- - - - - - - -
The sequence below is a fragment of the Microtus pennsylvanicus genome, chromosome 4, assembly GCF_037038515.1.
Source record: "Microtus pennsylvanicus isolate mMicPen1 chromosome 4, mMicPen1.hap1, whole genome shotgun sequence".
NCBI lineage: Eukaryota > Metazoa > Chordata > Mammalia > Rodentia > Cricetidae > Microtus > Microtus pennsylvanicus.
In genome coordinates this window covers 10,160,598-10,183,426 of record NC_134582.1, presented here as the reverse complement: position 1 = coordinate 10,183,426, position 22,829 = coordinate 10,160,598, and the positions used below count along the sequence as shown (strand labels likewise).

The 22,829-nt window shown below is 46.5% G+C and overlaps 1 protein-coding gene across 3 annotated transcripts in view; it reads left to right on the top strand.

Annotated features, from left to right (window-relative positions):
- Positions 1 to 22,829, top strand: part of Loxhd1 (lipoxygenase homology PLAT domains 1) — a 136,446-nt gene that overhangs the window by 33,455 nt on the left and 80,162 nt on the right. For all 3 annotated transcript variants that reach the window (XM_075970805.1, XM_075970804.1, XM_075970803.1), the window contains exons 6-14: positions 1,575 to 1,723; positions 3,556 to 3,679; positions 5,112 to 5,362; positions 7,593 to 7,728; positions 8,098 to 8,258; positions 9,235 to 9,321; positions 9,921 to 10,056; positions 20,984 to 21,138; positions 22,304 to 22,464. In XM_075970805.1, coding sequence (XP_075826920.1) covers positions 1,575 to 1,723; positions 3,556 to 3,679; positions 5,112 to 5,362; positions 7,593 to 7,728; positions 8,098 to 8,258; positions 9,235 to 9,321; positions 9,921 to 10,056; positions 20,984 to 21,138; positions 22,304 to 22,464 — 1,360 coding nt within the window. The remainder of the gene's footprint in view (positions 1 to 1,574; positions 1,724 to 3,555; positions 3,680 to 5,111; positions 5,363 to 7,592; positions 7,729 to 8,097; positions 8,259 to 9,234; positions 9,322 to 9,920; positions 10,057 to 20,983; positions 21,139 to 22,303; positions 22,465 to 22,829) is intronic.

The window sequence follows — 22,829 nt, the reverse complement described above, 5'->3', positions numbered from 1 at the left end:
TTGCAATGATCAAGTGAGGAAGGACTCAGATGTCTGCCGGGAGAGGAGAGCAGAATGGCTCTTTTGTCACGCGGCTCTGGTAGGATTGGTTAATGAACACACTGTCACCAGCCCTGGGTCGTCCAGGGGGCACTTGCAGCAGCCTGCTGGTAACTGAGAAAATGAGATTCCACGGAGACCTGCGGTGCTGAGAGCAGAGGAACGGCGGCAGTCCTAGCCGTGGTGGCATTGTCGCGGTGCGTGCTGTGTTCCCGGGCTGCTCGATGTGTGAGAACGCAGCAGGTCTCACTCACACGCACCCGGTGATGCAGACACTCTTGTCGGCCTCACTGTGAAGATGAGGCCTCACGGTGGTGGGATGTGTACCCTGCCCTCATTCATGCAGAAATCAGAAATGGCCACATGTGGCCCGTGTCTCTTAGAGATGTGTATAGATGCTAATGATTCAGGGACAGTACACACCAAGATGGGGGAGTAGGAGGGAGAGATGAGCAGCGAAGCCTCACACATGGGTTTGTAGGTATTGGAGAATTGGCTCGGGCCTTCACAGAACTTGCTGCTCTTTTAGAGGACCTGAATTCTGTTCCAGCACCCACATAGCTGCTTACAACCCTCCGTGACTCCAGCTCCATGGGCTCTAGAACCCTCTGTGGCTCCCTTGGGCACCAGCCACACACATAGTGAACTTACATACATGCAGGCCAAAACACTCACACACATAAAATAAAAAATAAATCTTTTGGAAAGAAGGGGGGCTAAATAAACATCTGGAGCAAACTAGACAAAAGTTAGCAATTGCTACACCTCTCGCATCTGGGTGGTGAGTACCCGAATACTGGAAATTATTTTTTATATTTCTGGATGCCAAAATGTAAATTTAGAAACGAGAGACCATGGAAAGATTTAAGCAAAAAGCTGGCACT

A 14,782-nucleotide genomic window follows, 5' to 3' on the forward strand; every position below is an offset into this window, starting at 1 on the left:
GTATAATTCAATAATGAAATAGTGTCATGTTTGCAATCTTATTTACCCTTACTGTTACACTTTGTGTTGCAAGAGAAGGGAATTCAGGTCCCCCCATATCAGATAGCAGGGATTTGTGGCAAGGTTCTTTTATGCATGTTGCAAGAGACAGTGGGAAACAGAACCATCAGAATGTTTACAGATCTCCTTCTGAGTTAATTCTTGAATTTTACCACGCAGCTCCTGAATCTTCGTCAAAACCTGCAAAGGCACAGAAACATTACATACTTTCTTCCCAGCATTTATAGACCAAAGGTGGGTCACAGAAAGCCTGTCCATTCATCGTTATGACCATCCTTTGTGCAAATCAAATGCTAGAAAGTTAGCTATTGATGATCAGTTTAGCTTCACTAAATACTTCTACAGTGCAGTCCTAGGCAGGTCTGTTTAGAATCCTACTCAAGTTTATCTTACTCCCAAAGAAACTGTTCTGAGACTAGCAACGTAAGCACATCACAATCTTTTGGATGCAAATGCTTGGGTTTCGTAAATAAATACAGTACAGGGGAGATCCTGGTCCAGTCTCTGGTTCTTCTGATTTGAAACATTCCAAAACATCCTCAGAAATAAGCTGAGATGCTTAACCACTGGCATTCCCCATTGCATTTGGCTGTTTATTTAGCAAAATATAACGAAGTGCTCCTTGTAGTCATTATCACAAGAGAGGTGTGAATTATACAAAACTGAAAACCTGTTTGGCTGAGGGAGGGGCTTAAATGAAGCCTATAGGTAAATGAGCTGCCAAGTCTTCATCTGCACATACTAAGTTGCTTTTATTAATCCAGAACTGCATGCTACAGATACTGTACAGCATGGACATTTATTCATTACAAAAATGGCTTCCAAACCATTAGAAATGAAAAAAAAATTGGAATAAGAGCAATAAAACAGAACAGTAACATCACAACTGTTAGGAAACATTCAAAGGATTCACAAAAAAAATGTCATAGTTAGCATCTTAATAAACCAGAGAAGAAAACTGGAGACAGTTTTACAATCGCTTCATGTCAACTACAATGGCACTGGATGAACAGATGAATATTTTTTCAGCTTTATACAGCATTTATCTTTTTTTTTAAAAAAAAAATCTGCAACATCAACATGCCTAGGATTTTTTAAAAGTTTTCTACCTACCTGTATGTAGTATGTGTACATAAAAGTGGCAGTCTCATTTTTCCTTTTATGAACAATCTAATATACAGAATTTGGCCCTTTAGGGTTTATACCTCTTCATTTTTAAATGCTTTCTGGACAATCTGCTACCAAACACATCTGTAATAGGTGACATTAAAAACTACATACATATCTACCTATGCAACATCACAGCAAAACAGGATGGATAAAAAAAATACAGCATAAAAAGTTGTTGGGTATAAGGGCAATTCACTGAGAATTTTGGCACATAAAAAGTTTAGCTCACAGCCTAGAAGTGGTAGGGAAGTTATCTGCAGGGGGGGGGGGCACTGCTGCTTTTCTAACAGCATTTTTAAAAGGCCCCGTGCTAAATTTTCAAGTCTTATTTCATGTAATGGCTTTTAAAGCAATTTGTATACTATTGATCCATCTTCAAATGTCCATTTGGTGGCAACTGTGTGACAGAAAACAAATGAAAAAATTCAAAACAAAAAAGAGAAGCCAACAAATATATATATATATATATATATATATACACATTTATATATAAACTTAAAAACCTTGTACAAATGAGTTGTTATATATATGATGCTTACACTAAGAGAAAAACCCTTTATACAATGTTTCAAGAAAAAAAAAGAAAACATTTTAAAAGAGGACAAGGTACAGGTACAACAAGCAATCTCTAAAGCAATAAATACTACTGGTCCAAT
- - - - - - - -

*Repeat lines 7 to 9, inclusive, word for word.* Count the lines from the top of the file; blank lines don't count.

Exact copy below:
- Positions 1 to 22,829, top strand: part of Loxhd1 (lipoxygenase homology PLAT domains 1) — a 136,446-nt gene that overhangs the window by 33,455 nt on the left and 80,162 nt on the right. For all 3 annotated transcript variants that reach the window (XM_075970805.1, XM_075970804.1, XM_075970803.1), the window contains exons 6-14: positions 1,575 to 1,723; positions 3,556 to 3,679; positions 5,112 to 5,362; positions 7,593 to 7,728; positions 8,098 to 8,258; positions 9,235 to 9,321; positions 9,921 to 10,056; positions 20,984 to 21,138; positions 22,304 to 22,464. In XM_075970805.1, coding sequence (XP_075826920.1) covers positions 1,575 to 1,723; positions 3,556 to 3,679; positions 5,112 to 5,362; positions 7,593 to 7,728; positions 8,098 to 8,258; positions 9,235 to 9,321; positions 9,921 to 10,056; positions 20,984 to 21,138; positions 22,304 to 22,464 — 1,360 coding nt within the window. The remainder of the gene's footprint in view (positions 1 to 1,574; positions 1,724 to 3,555; positions 3,680 to 5,111; positions 5,363 to 7,592; positions 7,729 to 8,097; positions 8,259 to 9,234; positions 9,322 to 9,920; positions 10,057 to 20,983; positions 21,139 to 22,303; positions 22,465 to 22,829) is intronic.

The window sequence follows — 22,829 nt, the reverse complement described above, 5'->3', positions numbered from 1 at the left end:
TTGCAATGATCAAGTGAGGAAGGACTCAGATGTCTGCCGGGAGAGGAGAGCAGAATGGCTCTTTTGTCACGCGGCTCTGGTAGGATTGGTTAATGAACACACTGTCACCAGCCCTGGGTCGTCCAGGGGGCACTTGCAGCAGCCTGCTGGTAACTGAGAAAATGAGATTCCACGGAGACCTGCGGTGCTGAGAGCAGAGGAACGGCGGCAGTCCTAGCCGTGGTGGCATTGTCGCGGTGCGTGCTGTGTTCCCGGGCTGCTCGATGTGTGAGAACGCAGCAGGTCTCACTCACACGCACCCGGTGATGCAGACACTCTTGTCGGCCTCACTGTGAAGATGAGGCCTCACGGTGGTGGGATGTGTACCCTGCCCTCATTCATGCAGAAATCAGAAATGGCCACATGTGGCCCGTGTCTCTTAGAGATGTGTATAGATGCTAATGATTCAGGGACAGTACACACCAAGATGGGGGAGTAGGAGGGAGAGATGAGCAGCGAAGCCTCACACATGGGTTTGTAGGTATTGGAGAATTGGCTCGGGCCTTCACAGAACTTGCTGCTCTTTTAGAGGACCTGAATTCTGTTCCAGCACCCACATAGCTGCTTACAACCCTCCGTGACTCCAGCTCCATGGGCTCTAGAACCCTCTGTGGCTCCCTTGGGCACCAGCCACACACATAGTGAACTTACATACATGCAGGCCAAAACACTCACACACATAAAATAAAAAATAAATCTTTTGGAAAGAAGGGGGGCTAAATAAACATCTGGAGCAAACTAGACAAAAGTTAGCAATTGCTACACCTCTCGCATCTGGGTGGTGAGTACCCGAATACTGGAAATTATTTTTTATATTTCTGGATGCCAAAATGTAAATTTAGAAACGAGAGACCATGGAAAGATTTAAGCAAAAAGCTGGCACT